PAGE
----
A tumultuous ’22 at the Downs: High hopes, low returns

A week ago today, Gold Included crossed the finish line last in the 9th race at Louisiana Downs, bringing an end to the track’s 2022 thoroughbred meet.

Thank goodness.

I have covered our hometown horseracing track as a media member — or have been an avid follower as a fan — for 36 years. I don’t remember more off-track drama.

There was Grade I optimism even before the meet began, fueled by the bold statements Kevin Preston made after he bought Louisiana Downs Casino and Racetrack early this year. For example, Preston was bringing back the Super Derby after a two-year absence. The Derby, which first ran in 1980, helped put the Downs on the national map.

Preston said he was “committed to bringing this iconic racetrack back to life.”

In springtime, track management whispered about a big announcement coming “in a couple of weeks” of a fine dining restaurant located on the property. Preston even told me — to my face — “I will give you the story.”

All empty promises.

Just a month before it was scheduled to return, the Derby was “postponed” until 2023. As my colleague Roy Lang wrote in an Aug. 15 Shreveport-Bossier Journal column, “there’s not much proof” that track ownership ever intended on hosting the race, other than talking about it. None of the standard prerequisites were taken.

Is the Downs “back to life”? Well, I guess it depends on the criteria you use. I like to apply the eye test (attendance), as well as if there’s a lot of buzz around town.

In medical terms, by both of my standards, it’s a flatline.

Maybe if the track’s marketing department would focus on promoting horse racing instead of food trucks, bounce houses, and concerts in 100-degree heat, there would be more than a faint pulse.

And about that fine dining restaurant: I haven’t been “given the story,” so all I can tell you is it’s been a long time since “a couple of weeks.” The only upscale restaurant name I’ve heard is one that Preston had hoped, but was unable, to land.

Oh, I haven’t even mentioned the cut in daily purse money, the unaccounted-for purse money, about $2.3 million (the mystery unrelated to new ownership, which would certainly love to have it) which is still being looked into by the state Attorney General’s office — and the sudden resignation of Mitch Dennison, the General Manager of Racing, only three months after the well-respected horseman was hired.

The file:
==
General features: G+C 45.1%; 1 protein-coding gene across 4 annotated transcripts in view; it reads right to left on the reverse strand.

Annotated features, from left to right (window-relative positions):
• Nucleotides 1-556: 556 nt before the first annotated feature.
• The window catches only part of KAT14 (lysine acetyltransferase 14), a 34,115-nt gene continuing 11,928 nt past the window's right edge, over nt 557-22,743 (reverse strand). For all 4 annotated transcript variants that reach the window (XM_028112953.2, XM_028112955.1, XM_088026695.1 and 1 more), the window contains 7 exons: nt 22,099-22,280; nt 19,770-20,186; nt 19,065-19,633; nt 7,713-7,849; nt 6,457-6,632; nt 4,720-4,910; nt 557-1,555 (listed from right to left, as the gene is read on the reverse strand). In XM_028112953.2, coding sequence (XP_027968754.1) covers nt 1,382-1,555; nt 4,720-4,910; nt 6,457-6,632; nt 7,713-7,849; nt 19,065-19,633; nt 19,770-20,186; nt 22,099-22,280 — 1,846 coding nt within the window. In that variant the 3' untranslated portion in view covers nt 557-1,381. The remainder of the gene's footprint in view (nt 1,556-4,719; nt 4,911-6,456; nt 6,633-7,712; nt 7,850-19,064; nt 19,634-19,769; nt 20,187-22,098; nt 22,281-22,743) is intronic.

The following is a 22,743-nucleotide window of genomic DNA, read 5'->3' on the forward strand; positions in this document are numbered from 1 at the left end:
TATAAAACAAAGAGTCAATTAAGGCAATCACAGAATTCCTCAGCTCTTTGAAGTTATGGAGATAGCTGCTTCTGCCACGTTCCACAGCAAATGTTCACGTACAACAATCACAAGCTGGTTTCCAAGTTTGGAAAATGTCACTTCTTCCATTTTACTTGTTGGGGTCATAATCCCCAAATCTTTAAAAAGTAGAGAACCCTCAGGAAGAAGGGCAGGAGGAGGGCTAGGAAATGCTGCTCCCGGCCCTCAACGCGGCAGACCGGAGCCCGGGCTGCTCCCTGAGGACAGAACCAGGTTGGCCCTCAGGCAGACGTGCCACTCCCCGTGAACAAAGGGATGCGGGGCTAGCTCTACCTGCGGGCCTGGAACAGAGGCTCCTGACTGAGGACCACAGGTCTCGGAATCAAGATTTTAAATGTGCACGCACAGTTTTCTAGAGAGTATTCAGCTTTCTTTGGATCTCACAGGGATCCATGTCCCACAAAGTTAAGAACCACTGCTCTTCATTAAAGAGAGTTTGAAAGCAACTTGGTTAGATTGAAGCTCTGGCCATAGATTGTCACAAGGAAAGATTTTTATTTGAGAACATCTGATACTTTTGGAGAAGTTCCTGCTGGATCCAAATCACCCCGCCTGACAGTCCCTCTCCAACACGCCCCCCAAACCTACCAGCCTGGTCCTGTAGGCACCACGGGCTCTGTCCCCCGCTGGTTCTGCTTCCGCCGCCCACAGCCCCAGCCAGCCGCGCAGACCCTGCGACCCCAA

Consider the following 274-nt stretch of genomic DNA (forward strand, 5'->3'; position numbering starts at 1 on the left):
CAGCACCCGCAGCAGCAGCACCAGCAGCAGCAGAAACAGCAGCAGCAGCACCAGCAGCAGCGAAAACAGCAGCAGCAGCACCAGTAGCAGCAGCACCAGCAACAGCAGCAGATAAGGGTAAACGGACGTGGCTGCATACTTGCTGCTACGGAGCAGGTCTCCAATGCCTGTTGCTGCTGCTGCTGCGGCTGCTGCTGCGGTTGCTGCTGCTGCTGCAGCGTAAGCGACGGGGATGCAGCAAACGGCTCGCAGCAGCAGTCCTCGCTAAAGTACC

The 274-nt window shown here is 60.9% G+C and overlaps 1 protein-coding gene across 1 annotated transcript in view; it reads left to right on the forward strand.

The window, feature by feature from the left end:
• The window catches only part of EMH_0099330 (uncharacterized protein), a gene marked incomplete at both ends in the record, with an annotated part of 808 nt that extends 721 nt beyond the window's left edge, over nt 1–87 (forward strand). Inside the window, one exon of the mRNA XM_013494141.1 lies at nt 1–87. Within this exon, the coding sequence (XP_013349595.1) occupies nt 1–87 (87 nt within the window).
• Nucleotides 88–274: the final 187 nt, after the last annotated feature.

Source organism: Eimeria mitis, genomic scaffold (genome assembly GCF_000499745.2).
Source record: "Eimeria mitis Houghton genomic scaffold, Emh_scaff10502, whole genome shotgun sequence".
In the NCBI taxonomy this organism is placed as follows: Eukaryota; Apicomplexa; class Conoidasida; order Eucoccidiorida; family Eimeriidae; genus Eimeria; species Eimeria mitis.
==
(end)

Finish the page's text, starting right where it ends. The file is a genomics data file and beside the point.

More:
Now, let’s be fair. I am told some good things did happen this meet. Preston has made improvements (with more planned) on the backside — where folks who are the heart and soul of any racetrack work (and sometimes live). It’s my understanding the jockey kitchen has been remodeled, a long overdue move. Also, the track has a new, more aesthetically-pleasing “finish line” and more visual enhancements.

And maybe there’s more. I don’t know, because Preston and track management refuse to speak with me — missing an opportunity to share the positives with thousands of SBJ readers.

I will give Preston credit. He has taught a masterclass in how to use the media to his disadvantage. The Journal is the only local outlet to show any interest in covering the Downs — which desperately needs coverage — on a regular basis. Yet, because (I assume) Preston didn’t like my “open letter” in the Journal’s July 7 issue, questioning his approach to marketing the track, Downs officials won’t (and I presume have been told not to) speak with me. I’ve made unsuccessful efforts.

Throughout this year’s 84-day meet, thanks to a local horse owner and businessman’s sponsorship, I wrote 22 well-read, weekly stories about the people of Louisiana Downs, and horse racing in general. I’ve learned a lot.

The hard truth is the Downs, and most other tracks nationally, aren’t focused on the foot traffic, people like you and me. They make their money from off-track betting sites.

Think about it: the money from people betting at multiple tracks and OTB parlors across the country, wagering on races at Louisiana Downs, is a lot more than money made from a few hundred people on any given day at the Downs.

Why did Louisiana Downs ask to run only on weekdays next year — a request which was denied by the Louisiana State Racing Commission? There’s less national competition for the betting dollar on a Monday, Tuesday, Wednesday, or Thursday. But, are those days better than a Saturday or Sunday for you to bring your family to the races?

Probably not. And there aren’t enough dollar hot dog and dollar soda promotions to make up the difference.

So, as you look ahead to the 2023 Quarter Horse (starting Jan. 5) and thoroughbred (May 6) meets, remember this: If you want to watch local horse racing, by all means, go to Louisiana Downs. It’s a fun, exciting way to spend a few hours. Bring the kids. Take them out to the paddock and let them see the horses up close.

Just don’t expect much of what you’ve been promised.

Contact Tony at SBJTonyT@gmail.com